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Publication numberUS6161304 A
Publication typeGrant
Application numberUS 09/412,118
Publication dateDec 19, 2000
Filing dateOct 5, 1999
Priority dateOct 5, 1999
Fee statusPaid
Publication number09412118, 412118, US 6161304 A, US 6161304A, US-A-6161304, US6161304 A, US6161304A
InventorsLawrence A. Iaccino, Jozef Wisniewski
Original AssigneeM&R Printing Equipment, Inc.
Export CitationBiBTeX, EndNote, RefMan
External Links: USPTO, USPTO Assignment, Espacenet
Dryer assembly
US 6161304 A
Abstract
A dryer for curing articles with printings thereon is disclosed. The system includes an exterior housing, an interior lining defining a drying chamber within the exterior housing, means for heating an article within the drying chamber, and a surface for supporting the article within the drying chamber. The dryer housing preferably includes an entrance opening and an exit opening to allow articles to pass through the drying chamber. The dryer may include a conveyor system for automatically moving the articles from the entrance to the exit. The means for heating the articles or directing heated air onto the articles is preferably adjustable in a vertical direction, while the interior lining is made from a non-conductive material, such as fiberglass or a fiberglass cloth. An air duct carrying air into the drying chamber is connected at the one end of the lining, preferably on the dryer's top wall, while a return air duct is preferably connected to a separate bottom wall panel of the drying chamber. The upper air ducts are adapted to pass air from a blower into an air plenum where the air is forced downward onto the article passing through the drying chamber. The lower air duct returns the air to a low pressure inlet of the blower to be recycled. The drying chamber is preferably suspended within the exterior housing and made from a closed-mesh material. This prevents the escape of much heated air from the drying chamber.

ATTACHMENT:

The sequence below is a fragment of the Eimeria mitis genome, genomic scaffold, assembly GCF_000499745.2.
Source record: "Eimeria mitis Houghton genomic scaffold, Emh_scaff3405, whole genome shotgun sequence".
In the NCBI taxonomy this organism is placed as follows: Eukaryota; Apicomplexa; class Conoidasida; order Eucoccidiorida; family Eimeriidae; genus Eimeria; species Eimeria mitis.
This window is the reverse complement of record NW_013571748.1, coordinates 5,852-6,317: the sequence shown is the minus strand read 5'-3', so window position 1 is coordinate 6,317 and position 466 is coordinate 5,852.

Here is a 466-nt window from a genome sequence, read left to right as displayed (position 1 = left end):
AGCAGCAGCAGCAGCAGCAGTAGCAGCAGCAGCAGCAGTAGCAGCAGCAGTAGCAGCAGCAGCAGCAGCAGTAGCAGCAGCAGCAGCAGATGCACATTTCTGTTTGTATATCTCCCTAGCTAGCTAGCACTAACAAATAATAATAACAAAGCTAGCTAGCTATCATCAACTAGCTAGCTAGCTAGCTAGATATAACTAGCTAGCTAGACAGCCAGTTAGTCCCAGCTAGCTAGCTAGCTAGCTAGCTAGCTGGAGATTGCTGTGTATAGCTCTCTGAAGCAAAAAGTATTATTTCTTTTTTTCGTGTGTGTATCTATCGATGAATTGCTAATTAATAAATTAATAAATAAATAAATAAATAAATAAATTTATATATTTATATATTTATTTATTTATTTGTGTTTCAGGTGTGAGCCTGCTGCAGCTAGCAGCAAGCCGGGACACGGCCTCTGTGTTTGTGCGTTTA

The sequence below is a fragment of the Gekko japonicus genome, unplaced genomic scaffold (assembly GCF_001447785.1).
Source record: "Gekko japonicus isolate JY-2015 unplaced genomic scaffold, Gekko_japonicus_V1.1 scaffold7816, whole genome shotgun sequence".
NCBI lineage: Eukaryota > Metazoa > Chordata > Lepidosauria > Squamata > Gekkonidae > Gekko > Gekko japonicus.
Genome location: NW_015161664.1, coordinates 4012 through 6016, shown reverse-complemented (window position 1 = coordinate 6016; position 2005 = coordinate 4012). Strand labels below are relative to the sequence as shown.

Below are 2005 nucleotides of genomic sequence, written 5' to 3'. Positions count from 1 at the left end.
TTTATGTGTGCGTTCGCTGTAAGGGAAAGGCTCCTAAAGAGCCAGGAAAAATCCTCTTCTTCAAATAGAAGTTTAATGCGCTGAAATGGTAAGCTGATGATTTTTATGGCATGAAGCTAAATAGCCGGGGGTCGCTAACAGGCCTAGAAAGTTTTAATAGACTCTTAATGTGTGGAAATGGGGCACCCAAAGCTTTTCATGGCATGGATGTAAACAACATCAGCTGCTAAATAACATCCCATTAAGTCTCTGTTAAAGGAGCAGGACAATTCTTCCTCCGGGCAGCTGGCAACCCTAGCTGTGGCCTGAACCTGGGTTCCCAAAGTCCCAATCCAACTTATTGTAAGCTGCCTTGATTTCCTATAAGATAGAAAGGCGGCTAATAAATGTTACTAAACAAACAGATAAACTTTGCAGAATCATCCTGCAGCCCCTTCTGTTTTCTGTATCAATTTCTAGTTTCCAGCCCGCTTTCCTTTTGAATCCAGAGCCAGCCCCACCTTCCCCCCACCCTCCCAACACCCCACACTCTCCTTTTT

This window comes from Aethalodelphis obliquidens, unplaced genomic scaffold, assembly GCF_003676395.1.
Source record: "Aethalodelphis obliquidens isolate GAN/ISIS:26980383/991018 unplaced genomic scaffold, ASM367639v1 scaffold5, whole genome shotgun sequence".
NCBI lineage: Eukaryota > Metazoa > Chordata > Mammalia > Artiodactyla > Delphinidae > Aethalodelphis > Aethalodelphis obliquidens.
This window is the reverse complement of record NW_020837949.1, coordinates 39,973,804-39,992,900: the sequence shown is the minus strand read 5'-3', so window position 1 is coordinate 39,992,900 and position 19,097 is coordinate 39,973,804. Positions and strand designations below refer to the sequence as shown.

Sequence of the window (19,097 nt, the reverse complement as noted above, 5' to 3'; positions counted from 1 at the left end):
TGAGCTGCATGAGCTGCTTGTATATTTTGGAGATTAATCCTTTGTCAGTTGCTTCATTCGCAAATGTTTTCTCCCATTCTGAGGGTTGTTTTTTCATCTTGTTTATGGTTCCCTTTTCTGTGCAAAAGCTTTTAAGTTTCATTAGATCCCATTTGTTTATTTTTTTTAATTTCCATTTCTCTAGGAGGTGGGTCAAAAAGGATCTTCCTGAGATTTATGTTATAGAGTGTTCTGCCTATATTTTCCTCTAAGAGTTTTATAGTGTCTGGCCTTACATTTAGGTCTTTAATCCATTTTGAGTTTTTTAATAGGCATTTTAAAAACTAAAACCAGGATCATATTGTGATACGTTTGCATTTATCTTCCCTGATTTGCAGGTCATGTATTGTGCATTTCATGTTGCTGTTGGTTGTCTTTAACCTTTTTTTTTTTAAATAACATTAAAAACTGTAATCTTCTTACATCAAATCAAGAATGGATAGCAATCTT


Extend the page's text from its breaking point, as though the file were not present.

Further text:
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Claims(27)
We claim:
1. A dryer for curing articles comprising:
an exterior housing having an entrance opening and an exit opening;
an interior lining defining a drying chamber within the exterior housing, the interior lining being made of a non-heat conducting material and separated from the exterior housing by a thickness of air;
means for heating an article within the drying chamber; and,
a surface for supporting an article within the drying chamber.
2. The dryer as described in claim 1 wherein the non-heat conducting material of the interior lining is a coated fiberglass material.
3. The dryer as described in claim 2 wherein the fiberglass material is a fiberglass cloth coated on at least one side with poly(tetrafluoroethylene).
4. The dryer as described in claim 2 wherein the fiberglass material is a fiberglass cloth coated on both sides with poly(tetrafluoroethylene).
5. The dryer as described in claim 1 wherein the means for heating an article comprises at least one of an electric heater and gas heater.
6. The dryer as described in claim 1 wherein the means for heating an article comprises a plurality of at least one of electric heaters and gas heaters.
7. The dryer as described in claim 1 further comprising a conveyor system for moving an article through the drying chamber from the entrance opening to the exit opening of the exterior housing.
8. The dryer as described in claim 1 wherein the means for heating comprises a stream of heated air.
9. The dryer as described in claim 8 wherein the interior lining comprises an inlet for directing the heated air into the dryer.
10. The dryer as described in claim 5 wherein the means for heating comprises a stream of heated air.
11. The dryer as described in claim 6 wherein the means for heating comprises a stream of heated air.